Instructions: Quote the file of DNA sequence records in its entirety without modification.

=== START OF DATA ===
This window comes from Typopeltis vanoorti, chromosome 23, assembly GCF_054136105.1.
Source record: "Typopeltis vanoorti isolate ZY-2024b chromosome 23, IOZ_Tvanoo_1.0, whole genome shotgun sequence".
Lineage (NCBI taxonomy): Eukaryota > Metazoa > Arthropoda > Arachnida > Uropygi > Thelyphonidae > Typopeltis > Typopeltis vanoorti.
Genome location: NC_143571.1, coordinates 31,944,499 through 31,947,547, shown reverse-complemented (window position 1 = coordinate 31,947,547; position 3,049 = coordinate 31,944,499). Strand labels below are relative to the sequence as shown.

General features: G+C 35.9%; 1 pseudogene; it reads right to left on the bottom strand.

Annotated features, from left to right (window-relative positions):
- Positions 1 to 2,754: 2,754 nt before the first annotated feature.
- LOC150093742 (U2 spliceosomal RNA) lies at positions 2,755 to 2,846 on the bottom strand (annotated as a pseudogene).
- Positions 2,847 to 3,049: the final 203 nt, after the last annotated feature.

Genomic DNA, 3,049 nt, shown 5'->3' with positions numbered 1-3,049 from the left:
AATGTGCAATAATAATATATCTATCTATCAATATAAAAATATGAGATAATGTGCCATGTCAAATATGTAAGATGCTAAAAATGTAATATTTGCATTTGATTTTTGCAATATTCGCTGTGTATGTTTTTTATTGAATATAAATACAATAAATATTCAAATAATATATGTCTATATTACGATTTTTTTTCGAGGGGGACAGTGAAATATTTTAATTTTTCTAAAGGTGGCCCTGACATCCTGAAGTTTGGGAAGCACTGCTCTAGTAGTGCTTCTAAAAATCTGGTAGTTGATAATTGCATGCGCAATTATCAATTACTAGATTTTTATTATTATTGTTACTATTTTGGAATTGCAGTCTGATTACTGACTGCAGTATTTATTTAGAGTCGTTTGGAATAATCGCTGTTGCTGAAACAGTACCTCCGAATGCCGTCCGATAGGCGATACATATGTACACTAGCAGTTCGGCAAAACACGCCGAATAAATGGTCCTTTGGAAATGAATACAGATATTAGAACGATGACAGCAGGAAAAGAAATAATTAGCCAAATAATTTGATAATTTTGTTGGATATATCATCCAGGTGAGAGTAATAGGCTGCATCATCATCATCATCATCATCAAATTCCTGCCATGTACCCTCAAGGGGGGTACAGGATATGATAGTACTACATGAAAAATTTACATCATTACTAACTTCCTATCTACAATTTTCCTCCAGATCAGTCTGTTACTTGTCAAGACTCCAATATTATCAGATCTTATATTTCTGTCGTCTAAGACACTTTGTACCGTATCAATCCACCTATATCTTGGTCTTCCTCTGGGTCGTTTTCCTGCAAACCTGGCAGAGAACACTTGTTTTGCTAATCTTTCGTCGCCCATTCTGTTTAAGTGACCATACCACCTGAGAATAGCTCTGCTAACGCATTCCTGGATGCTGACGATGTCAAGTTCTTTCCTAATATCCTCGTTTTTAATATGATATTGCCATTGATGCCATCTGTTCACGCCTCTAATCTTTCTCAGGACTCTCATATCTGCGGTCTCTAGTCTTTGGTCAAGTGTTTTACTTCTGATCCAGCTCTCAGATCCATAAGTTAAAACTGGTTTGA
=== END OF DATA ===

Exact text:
This window comes from Typopeltis vanoorti, chromosome 23, assembly GCF_054136105.1.
Source record: "Typopeltis vanoorti isolate ZY-2024b chromosome 23, IOZ_Tvanoo_1.0, whole genome shotgun sequence".
Lineage (NCBI taxonomy): Eukaryota > Metazoa > Arthropoda > Arachnida > Uropygi > Thelyphonidae > Typopeltis > Typopeltis vanoorti.
Genome location: NC_143571.1, coordinates 31,944,499 through 31,947,547, shown reverse-complemented (window position 1 = coordinate 31,947,547; position 3,049 = coordinate 31,944,499). Strand labels below are relative to the sequence as shown.

General features: G+C 35.9%; 1 pseudogene; it reads right to left on the bottom strand.

Annotated features, from left to right (window-relative positions):
- Positions 1 to 2,754: 2,754 nt before the first annotated feature.
- LOC150093742 (U2 spliceosomal RNA) lies at positions 2,755 to 2,846 on the bottom strand (annotated as a pseudogene).
- Positions 2,847 to 3,049: the final 203 nt, after the last annotated feature.

Genomic DNA, 3,049 nt, shown 5'->3' with positions numbered 1-3,049 from the left:
AATGTGCAATAATAATATATCTATCTATCAATATAAAAATATGAGATAATGTGCCATGTCAAATATGTAAGATGCTAAAAATGTAATATTTGCATTTGATTTTTGCAATATTCGCTGTGTATGTTTTTTATTGAATATAAATACAATAAATATTCAAATAATATATGTCTATATTACGATTTTTTTTCGAGGGGGACAGTGAAATATTTTAATTTTTCTAAAGGTGGCCCTGACATCCTGAAGTTTGGGAAGCACTGCTCTAGTAGTGCTTCTAAAAATCTGGTAGTTGATAATTGCATGCGCAATTATCAATTACTAGATTTTTATTATTATTGTTACTATTTTGGAATTGCAGTCTGATTACTGACTGCAGTATTTATTTAGAGTCGTTTGGAATAATCGCTGTTGCTGAAACAGTACCTCCGAATGCCGTCCGATAGGCGATACATATGTACACTAGCAGTTCGGCAAAACACGCCGAATAAATGGTCCTTTGGAAATGAATACAGATATTAGAACGATGACAGCAGGAAAAGAAATAATTAGCCAAATAATTTGATAATTTTGTTGGATATATCATCCAGGTGAGAGTAATAGGCTGCATCATCATCATCATCATCATCAAATTCCTGCCATGTACCCTCAAGGGGGGTACAGGATATGATAGTACTACATGAAAAATTTACATCATTACTAACTTCCTATCTACAATTTTCCTCCAGATCAGTCTGTTACTTGTCAAGACTCCAATATTATCAGATCTTATATTTCTGTCGTCTAAGACACTTTGTACCGTATCAATCCACCTATATCTTGGTCTTCCTCTGGGTCGTTTTCCTGCAAACCTGGCAGAGAACACTTGTTTTGCTAATCTTTCGTCGCCCATTCTGTTTAAGTGACCATACCACCTGAGAATAGCTCTGCTAACGCATTCCTGGATGCTGACGATGTCAAGTTCTTTCCTAATATCCTCGTTTTTAATATGATATTGCCATTGATGCCATCTGTTCACGCCTCTAATCTTTCTCAGGACTCTCATATCTGCGGTCTCTAGTCTTTGGTCAAGTGTTTTACTTCTGATCCAGCTCTCAGATCCATAAGTTAAAACTGGTTTGA